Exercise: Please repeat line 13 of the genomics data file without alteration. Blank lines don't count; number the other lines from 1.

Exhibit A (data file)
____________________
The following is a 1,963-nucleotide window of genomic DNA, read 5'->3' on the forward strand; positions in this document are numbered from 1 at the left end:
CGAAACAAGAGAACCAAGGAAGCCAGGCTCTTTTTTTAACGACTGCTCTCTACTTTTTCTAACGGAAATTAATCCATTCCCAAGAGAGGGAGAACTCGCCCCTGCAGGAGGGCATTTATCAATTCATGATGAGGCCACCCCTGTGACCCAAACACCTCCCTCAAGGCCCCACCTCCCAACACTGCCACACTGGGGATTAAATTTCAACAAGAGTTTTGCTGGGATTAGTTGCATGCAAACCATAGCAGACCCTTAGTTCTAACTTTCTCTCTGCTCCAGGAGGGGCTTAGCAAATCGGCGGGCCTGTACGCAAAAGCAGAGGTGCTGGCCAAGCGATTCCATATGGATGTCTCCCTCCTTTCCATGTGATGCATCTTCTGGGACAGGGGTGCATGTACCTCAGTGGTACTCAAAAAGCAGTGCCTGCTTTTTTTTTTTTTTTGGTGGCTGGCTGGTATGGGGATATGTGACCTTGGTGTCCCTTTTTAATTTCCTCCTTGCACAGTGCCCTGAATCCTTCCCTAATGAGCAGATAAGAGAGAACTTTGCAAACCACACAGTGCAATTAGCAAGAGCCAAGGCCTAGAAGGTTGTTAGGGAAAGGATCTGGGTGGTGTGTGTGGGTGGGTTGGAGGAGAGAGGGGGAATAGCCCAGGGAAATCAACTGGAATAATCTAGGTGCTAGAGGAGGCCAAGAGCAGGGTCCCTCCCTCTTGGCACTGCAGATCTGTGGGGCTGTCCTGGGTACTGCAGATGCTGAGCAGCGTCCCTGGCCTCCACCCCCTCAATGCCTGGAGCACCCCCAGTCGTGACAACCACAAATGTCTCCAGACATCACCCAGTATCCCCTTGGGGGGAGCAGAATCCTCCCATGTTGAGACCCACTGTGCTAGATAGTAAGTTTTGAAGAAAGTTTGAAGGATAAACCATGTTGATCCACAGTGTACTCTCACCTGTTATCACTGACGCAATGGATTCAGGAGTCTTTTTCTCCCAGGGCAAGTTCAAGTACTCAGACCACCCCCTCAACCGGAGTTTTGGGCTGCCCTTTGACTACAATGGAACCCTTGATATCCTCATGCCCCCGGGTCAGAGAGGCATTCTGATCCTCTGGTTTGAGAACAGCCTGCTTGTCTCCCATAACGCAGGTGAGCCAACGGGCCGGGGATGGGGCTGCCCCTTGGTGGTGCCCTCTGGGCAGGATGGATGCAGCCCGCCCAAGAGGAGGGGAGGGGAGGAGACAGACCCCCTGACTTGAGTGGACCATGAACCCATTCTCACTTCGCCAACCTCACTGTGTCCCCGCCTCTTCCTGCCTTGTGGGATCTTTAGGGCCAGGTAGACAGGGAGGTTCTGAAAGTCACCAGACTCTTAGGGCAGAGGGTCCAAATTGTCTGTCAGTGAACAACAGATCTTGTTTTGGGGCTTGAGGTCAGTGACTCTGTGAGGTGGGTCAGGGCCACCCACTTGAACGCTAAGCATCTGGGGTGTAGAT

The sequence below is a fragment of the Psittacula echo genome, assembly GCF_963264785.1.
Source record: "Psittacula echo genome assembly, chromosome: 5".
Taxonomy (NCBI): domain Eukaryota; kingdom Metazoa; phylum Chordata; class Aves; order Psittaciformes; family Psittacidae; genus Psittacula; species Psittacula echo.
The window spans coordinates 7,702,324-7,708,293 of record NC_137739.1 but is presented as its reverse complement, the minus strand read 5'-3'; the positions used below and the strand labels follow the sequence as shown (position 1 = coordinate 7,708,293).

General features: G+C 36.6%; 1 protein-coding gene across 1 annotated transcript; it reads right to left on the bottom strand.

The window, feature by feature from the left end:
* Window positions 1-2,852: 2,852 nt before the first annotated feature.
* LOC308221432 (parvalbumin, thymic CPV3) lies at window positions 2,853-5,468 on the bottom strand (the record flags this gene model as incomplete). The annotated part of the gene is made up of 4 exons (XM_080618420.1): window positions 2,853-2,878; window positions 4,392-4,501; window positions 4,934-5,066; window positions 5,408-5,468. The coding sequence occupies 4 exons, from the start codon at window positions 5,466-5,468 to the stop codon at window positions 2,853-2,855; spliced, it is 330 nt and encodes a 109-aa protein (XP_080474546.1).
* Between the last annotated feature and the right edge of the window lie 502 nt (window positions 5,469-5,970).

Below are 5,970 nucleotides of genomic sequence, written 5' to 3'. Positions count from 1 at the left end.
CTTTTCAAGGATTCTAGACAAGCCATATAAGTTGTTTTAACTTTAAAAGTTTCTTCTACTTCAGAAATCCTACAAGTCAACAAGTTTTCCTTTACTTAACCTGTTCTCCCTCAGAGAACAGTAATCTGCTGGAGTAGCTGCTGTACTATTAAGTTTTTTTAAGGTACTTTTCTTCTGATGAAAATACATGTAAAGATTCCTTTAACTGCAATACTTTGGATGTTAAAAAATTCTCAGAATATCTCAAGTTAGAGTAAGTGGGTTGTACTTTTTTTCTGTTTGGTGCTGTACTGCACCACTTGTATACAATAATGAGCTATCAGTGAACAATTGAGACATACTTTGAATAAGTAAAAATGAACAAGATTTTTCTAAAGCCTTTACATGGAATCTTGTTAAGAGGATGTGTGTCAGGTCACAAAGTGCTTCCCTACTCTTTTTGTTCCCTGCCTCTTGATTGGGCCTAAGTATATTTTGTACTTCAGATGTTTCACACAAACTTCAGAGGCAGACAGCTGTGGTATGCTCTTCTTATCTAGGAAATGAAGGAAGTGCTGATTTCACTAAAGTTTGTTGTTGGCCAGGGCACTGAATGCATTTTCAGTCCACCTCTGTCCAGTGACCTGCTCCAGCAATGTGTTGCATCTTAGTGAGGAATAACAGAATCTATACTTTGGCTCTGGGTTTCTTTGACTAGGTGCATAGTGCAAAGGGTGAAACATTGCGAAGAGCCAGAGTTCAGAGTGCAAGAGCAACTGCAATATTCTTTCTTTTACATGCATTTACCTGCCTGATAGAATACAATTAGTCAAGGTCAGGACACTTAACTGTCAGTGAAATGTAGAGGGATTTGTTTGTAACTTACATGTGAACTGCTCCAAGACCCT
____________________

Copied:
CTTTTCAAGGATTCTAGACAAGCCATATAAGTTGTTTTAACTTTAAAAGTTTCTTCTACTTCAGAAATCCTACAAGTCAACAAGTTTTCCTTTACTTAACCTGTTCTCCCTCAGAGAACAGTAATCTGCTGGAGTAGCTGCTGTACTATTAAGTTTTTTTAAGGTACTTTTCTTCTGATGAAAATACATGTAAAGATTCCTTTAACTGCAATACTTTGGATGTTAAAAAATTCTCAGAATATCTCAAGTTAGAGTAAGTGGGTTGTACTTTTTTTCTGTTTGGTGCTGTACTGCACCACTTGTATACAATAATGAGCTATCAGTGAACAATTGAGACATACTTTGAATAAGTAAAAATGAACAAGATTTTTCTAAAGCCTTTACATGGAATCTTGTTAAGAGGATGTGTGTCAGGTCACAAAGTGCTTCCCTACTCTTTTTGTTCCCTGCCTCTTGATTGGGCCTAAGTATATTTTGTACTTCAGATGTTTCACACAAACTTCAGAGGCAGACAGCTGTGGTATGCTCTTCTTATCTAGGAAATGAAGGAAGTGCTGATTTCACTAAAGTTTGTTGTTGGCCAGGGCACTGAATGCATTTTCAGTCCACCTCTGTCCAGTGACCTGCTCCAGCAATGTGTTGCATCTTAGTGAGGAATAACAGAATCTATACTTTGGCTCTGGGTTTCTTTGACTAGGTGCATAGTGCAAAGGGTGAAACATTGCGAAGAGCCAGAGTTCAGAGTGCAAGAGCAACTGCAATATTCTTTCTTTTACATGCATTTACCTGCCTGATAGAATACAATTAGTCAAGGTCAGGACACTTAACTGTCAGTGAAATGTAGAGGGATTTGTTTGTAACTTACATGTGAACTGCTCCAAGACCCT